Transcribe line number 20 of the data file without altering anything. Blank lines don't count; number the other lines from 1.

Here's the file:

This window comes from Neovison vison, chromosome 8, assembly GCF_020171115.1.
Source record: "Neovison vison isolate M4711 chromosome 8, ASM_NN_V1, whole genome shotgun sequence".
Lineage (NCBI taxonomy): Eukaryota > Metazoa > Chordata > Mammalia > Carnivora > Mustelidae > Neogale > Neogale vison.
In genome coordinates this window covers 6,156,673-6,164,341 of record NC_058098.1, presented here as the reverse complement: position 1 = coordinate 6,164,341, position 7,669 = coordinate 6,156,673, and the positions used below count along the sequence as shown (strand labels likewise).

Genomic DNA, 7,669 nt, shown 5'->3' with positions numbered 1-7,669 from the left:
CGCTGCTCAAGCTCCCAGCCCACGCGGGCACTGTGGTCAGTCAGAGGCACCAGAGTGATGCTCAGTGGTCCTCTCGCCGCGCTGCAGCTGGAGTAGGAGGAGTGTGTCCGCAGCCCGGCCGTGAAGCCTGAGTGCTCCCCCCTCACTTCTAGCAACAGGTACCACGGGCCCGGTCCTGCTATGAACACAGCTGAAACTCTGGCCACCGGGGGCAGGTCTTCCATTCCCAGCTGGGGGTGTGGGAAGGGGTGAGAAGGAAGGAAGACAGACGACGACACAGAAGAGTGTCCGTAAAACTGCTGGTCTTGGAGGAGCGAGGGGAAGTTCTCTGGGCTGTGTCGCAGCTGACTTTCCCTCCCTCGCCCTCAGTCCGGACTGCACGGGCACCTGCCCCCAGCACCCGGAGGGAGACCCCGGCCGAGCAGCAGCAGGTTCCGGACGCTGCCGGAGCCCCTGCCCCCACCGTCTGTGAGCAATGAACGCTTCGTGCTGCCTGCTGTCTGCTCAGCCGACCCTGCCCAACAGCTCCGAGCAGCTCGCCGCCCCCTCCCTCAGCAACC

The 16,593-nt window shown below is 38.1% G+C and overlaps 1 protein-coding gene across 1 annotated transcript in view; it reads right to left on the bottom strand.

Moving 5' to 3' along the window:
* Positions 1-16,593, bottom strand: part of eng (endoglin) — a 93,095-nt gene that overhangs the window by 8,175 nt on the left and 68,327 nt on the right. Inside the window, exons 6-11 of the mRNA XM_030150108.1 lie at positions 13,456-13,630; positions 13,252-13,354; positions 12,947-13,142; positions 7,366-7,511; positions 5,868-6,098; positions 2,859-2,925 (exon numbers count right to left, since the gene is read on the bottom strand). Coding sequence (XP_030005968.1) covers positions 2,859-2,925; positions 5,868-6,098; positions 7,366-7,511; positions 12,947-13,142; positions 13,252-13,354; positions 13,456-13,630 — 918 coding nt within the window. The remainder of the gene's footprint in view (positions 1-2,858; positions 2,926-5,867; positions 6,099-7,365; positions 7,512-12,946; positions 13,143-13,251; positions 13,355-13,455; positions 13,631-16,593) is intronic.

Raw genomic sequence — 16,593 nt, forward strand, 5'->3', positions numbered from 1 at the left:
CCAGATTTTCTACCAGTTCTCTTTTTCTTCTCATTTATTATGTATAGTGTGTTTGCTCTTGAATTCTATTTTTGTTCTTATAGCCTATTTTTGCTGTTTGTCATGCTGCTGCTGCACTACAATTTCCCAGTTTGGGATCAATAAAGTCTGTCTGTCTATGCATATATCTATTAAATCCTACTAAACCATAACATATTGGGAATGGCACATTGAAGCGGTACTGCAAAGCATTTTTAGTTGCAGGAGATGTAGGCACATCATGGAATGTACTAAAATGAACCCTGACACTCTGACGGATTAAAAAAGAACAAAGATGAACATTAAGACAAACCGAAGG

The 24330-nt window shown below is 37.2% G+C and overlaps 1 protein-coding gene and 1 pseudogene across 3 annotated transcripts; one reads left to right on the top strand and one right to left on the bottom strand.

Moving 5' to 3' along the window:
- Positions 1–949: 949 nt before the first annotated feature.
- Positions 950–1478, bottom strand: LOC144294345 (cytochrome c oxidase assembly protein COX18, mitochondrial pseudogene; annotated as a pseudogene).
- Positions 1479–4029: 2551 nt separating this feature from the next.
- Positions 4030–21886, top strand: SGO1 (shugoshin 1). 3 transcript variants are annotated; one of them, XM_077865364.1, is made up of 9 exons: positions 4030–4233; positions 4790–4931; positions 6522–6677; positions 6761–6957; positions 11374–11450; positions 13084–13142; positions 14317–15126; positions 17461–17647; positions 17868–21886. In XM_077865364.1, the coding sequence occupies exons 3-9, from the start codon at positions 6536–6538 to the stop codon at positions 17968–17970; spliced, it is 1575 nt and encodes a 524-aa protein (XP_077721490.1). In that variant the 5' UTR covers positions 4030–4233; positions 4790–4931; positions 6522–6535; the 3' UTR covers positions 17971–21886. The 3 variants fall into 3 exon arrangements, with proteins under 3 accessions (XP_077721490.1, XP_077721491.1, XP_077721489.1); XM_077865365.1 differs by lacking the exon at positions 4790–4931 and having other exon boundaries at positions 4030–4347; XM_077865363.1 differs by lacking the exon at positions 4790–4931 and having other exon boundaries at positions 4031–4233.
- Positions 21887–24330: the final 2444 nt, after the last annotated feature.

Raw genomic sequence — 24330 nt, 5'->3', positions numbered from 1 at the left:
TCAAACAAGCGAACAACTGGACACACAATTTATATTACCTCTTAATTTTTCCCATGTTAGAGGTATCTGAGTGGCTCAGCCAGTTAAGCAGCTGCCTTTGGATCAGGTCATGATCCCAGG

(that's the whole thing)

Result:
TCAAACAAGCGAACAACTGGACACACAATTTATATTACCTCTTAATTTTTCCCATGTTAGAGGTATCTGAGTGGCTCAGCCAGTTAAGCAGCTGCCTTTGGATCAGGTCATGATCCCAGG